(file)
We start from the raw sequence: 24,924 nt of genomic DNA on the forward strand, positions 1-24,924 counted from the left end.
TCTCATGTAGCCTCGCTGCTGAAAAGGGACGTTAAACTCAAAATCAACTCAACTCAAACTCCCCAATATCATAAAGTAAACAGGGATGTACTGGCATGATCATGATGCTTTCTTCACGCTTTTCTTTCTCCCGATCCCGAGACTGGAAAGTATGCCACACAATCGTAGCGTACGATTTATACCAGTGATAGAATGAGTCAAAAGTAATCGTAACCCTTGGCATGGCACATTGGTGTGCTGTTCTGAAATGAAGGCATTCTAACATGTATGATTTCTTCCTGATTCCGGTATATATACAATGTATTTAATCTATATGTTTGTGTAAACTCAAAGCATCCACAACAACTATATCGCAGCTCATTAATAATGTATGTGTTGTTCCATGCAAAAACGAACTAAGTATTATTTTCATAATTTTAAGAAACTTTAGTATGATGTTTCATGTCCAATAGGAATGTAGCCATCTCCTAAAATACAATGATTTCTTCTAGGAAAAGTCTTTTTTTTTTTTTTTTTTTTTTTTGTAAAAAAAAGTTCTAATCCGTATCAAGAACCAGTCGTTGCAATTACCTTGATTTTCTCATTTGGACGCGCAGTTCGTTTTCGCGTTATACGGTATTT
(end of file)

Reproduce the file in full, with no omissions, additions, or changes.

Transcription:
We start from the raw sequence: 24,924 nt of genomic DNA on the forward strand, positions 1-24,924 counted from the left end.
TCTCATGTAGCCTCGCTGCTGAAAAGGGACGTTAAACTCAAAATCAACTCAACTCAAACTCCCCAATATCATAAAGTAAACAGGGATGTACTGGCATGATCATGATGCTTTCTTCACGCTTTTCTTTCTCCCGATCCCGAGACTGGAAAGTATGCCACACAATCGTAGCGTACGATTTATACCAGTGATAGAATGAGTCAAAAGTAATCGTAACCCTTGGCATGGCACATTGGTGTGCTGTTCTGAAATGAAGGCATTCTAACATGTATGATTTCTTCCTGATTCCGGTATATATACAATGTATTTAATCTATATGTTTGTGTAAACTCAAAGCATCCACAACAACTATATCGCAGCTCATTAATAATGTATGTGTTGTTCCATGCAAAAACGAACTAAGTATTATTTTCATAATTTTAAGAAACTTTAGTATGATGTTTCATGTCCAATAGGAATGTAGCCATCTCCTAAAATACAATGATTTCTTCTAGGAAAAGTCTTTTTTTTTTTTTTTTTTTTTTTTGTAAAAAAAAGTTCTAATCCGTATCAAGAACCAGTCGTTGCAATTACCTTGATTTTCTCATTTGGACGCGCAGTTCGTTTTCGCGTTATACGGTATTT